Bad news for humanity: falling sperm counts and changes to sexual development are “threatening human survival”.
A leading scientist has warned that falling sperm counts are leading to a fertility crisis. It’s a ticking time bomb for those who are hoping to conceive in the future.
Modern lifestyles are to blame, with tobacco smoking, marijuana use and growing obesity all playing a role.
Shanna Swan is an environmental and reproductive epidemiologist at Icahn School of Medicine at Mount Sinai in New York.
In a new book, she is warning of an impending fertility crisis. Swan says it’s a threat that should be treated as seriously as the fear surrounding the climate crisis.
“The current state of reproductive affairs can’t continue much longer without threatening human survival,” she writes in Count Down.
Swan co-authored a study in 2017. They found that sperm counts in the west had dropped shockingly.
The counts were down by 59% between 1973 and 2011. That’s an unbelievable reduction, and unsurprisingly made waves at the time.
The future is looking even worse.
According to Swan, if things continue the way they’re going, then the median sperm count is set to reach zero in 2045.
“That’s a little concerning, to say the least,” she told Axios. Talk about an understatement. The current projections are not good.
Swan and co-author Stacey Colino have written this book to explore how modern life is threatening sperm counts.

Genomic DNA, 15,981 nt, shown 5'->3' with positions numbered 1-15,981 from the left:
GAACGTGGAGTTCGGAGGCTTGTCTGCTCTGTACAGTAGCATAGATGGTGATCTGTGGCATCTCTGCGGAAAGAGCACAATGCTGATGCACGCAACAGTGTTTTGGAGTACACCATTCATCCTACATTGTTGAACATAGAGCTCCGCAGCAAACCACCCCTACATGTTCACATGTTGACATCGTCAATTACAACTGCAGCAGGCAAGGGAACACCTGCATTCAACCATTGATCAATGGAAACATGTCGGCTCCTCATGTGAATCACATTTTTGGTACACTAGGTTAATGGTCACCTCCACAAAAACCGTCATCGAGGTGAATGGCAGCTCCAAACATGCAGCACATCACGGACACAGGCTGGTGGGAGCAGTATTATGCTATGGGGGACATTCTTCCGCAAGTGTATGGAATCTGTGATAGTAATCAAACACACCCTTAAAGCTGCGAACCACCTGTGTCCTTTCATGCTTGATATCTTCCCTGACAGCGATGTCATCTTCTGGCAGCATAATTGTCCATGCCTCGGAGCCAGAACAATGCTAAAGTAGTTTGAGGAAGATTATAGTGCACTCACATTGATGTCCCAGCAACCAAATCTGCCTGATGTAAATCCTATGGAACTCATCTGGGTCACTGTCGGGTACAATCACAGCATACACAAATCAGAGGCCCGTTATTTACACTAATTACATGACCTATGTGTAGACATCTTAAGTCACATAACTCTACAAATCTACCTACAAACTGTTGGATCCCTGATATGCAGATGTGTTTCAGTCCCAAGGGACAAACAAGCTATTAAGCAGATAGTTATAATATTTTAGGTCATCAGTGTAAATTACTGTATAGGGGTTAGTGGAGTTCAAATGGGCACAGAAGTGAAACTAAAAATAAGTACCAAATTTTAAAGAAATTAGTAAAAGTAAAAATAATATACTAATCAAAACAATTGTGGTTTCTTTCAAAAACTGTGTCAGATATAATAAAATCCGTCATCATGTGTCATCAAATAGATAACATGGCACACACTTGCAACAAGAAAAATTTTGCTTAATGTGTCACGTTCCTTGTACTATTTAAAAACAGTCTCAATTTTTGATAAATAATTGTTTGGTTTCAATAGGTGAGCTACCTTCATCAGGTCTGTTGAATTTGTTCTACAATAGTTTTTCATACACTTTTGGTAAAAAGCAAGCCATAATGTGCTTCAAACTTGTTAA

Not only that, but our lifestyles are changing male and female reproductive development and endangering human life.
The danger of these changes are posing a huge threat. Swan argues that if nothing changes, then humans could become an endangered species.
She wrote: “Of five possible criteria for what makes a species endangered, only one needs to be met; the current state of affairs for humans meets at least three.”
Swan says we must protect ourselves from damaging chemicals. She also stresses people should “do what we can to safeguard our fertility, the fate of mankind, and the planet”.
The global fertility rate between 1964 and 2018 fell from 5.06 births per woman to 2.4.
Fertility rates in around half of the world’s countries has fallen below 2.1. That’s the population replacement level.
What’s Causing It?
Swan says there are many indicators that suggest there are also biological reasons for our fertility decline.
These include increasing numbers of miscarriages, more genital abnormalities among boys and earlier puberty for girls.
Swan says one of the biggest dangers is “everywhere chemicals” that can be found in plastics, cosmetics and pesticides.
These chemicals reportedly affect endocrines such as phthalates and bisphenol-A.
“Chemicals in our environment and unhealthy lifestyle practices in our modern world are disrupting our hormonal balance, causing various degrees of reproductive havoc,” she writes.
Are you worried?
Image via Alamy.